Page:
5. Team Physician: addresses the physical and psychological needs of players. This is like HR (e.g. talent acquisition, development and compensation). Accordingly, HR should ensure that all talent is well poised for every CX+EX+PX opportunity. This means recognition and advancement criteria, etc., stimulate cross-functional collaboration for superior end-to-end experience of customers (as the source of salaries and budgets) and employees and partners.

  6. Pitching Coach: makes decisions about the starting pitcher, relief pitchers, and closing pitcher, and also instructs the pitcher on mechanics, pitch selection (fast ball, curve ball, etc.), with insights into weaknesses of opposing hitters. This is like Strategic Planning (e.g. SWOT, long-range and short-range plans, acquisitions, mergers, divestitures). What if SWOT analysis started with core-growth customers' views, followed by your own views? This nuance in starting every strategy with customer insights is likely to have far-reaching implications toward customer-centricity and the ultimate strategy of almost-automatic experience excellence.

  7. Pitcher: delivers the ball to home plate, catches pop flies, sends dribbles and bunts to basemen, and backs up the catcher. This is like Operations (e.g. coordinating and deploying resources and workflows). For optimal efficiency and effectiveness, Operations embraces CX+EX+PX insights and rallies resources accordingly.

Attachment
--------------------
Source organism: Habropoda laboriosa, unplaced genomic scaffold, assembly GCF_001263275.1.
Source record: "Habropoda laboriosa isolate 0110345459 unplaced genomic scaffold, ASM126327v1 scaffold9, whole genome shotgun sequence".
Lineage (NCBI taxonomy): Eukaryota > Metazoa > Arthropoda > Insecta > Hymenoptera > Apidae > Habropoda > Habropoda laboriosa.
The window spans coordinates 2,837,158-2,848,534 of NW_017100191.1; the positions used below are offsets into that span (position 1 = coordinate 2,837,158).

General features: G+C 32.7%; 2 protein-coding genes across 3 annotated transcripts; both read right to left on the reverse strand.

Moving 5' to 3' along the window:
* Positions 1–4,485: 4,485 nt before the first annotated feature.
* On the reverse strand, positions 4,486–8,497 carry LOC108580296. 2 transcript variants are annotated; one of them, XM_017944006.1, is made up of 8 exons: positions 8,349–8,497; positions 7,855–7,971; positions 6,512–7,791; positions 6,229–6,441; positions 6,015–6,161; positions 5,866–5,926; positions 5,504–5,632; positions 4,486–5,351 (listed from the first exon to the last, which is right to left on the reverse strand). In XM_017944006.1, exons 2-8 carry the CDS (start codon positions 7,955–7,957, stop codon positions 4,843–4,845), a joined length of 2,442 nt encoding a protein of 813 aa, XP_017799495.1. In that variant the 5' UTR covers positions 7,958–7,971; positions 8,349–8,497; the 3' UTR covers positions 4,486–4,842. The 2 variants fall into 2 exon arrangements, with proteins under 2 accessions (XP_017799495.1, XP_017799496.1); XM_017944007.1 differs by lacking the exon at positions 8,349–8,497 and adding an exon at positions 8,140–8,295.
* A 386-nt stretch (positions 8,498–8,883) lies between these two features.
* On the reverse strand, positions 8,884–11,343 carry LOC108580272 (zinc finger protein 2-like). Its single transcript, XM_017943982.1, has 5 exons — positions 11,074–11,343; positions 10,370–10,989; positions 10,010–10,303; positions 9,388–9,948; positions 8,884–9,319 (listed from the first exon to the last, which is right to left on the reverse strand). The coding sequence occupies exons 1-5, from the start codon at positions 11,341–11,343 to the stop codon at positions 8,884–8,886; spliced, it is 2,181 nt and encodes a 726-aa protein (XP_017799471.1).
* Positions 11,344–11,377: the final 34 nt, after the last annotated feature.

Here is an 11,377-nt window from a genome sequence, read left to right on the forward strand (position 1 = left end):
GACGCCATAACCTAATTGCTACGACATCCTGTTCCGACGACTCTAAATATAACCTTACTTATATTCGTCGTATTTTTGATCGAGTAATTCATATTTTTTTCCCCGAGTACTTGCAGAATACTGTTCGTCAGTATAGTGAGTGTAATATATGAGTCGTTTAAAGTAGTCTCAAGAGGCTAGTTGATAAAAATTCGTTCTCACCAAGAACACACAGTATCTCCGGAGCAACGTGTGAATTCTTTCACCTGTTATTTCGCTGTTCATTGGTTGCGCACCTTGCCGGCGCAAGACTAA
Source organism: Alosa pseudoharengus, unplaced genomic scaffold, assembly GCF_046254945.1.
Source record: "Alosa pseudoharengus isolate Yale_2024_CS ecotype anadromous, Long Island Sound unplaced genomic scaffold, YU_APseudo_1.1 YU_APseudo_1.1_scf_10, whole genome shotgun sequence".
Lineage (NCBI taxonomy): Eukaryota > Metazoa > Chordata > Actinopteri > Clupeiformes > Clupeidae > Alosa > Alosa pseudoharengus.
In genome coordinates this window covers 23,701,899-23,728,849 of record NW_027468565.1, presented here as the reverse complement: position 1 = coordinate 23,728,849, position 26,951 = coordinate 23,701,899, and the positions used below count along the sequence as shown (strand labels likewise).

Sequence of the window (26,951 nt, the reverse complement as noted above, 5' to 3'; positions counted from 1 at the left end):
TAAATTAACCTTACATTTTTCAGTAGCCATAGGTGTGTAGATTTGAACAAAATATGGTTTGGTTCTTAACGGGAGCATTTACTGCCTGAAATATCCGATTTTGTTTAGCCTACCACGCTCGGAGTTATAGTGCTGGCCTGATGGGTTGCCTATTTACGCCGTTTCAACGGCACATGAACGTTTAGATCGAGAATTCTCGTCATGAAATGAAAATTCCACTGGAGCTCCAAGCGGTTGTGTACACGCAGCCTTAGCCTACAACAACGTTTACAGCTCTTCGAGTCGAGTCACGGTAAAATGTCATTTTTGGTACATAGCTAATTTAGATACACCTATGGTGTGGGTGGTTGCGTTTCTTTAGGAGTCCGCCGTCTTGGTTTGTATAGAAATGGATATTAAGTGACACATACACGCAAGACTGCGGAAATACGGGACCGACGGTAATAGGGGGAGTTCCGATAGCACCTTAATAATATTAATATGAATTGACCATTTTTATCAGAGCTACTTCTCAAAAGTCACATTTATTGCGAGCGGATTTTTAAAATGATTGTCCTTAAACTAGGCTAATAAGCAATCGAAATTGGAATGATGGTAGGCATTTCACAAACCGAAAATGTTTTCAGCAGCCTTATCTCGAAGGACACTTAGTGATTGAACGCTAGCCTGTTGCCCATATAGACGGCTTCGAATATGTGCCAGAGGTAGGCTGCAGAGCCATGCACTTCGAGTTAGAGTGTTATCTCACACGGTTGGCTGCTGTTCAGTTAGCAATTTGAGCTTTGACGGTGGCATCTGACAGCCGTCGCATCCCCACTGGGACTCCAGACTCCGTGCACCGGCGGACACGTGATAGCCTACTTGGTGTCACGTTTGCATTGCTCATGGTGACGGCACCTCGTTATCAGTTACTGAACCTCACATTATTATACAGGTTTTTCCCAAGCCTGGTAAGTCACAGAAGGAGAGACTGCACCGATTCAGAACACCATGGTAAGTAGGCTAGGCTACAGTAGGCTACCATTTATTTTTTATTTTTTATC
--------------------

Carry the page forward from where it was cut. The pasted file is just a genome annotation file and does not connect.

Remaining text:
8. Catcher: catches pitches, relays pre-play signs to the pitcher, and gets the ball to or from the other players as needed. This is like your Experience Management Team (CX, EX, PX) (e.g. radar for the company's movements via VoX, closing gaps in a pinch via Support, inspiring experience design and engagement internally and externally).

Every player knows that their performance -- both individually and collectively -- is what wins the game. Standards for performance are not "someone else is handling that" or "that's what we've always done" or "it's what every team/business in our league/industry is doing", nor based on a personal agenda. Stellar performance is based on (CX+EX+PX) insights.

Managing CX, EX, or PX as an individual sport allows huge waste. It creates unnecessary silos. It encourages "throwing things over the wall" and disrespecting interdependencies. It's focused more on value-rescuing and short-term gains rather than value-creating and relationship strength that withstands tough times for lifetime value that sustains your growth.

Individual sport mentality for CX+EX+PX is evident when you manage these areas as "programs". It exists when everyone else in your company excuses themselves from absorbing adopting, and applying CX+EX+PX insights in their strategies and daily decisions.

Wins mean stronger relationships with fans, whose enthusiasm generates sponsorships and sales of tickets and memorabilia, etc. The same is true in business: "CX wins" mean stronger relationships with customers -- which generates more predictable, profitable sales growth -- which generates stronger relationships with employees and investors.

Your growth at every level -- financially, reputationally, professionally, and personally -- is superior when customer, employee, and partner experience are managed as a team sport.



See the rest of this article in my LinkedIn newsletter: How CX is Like Baseball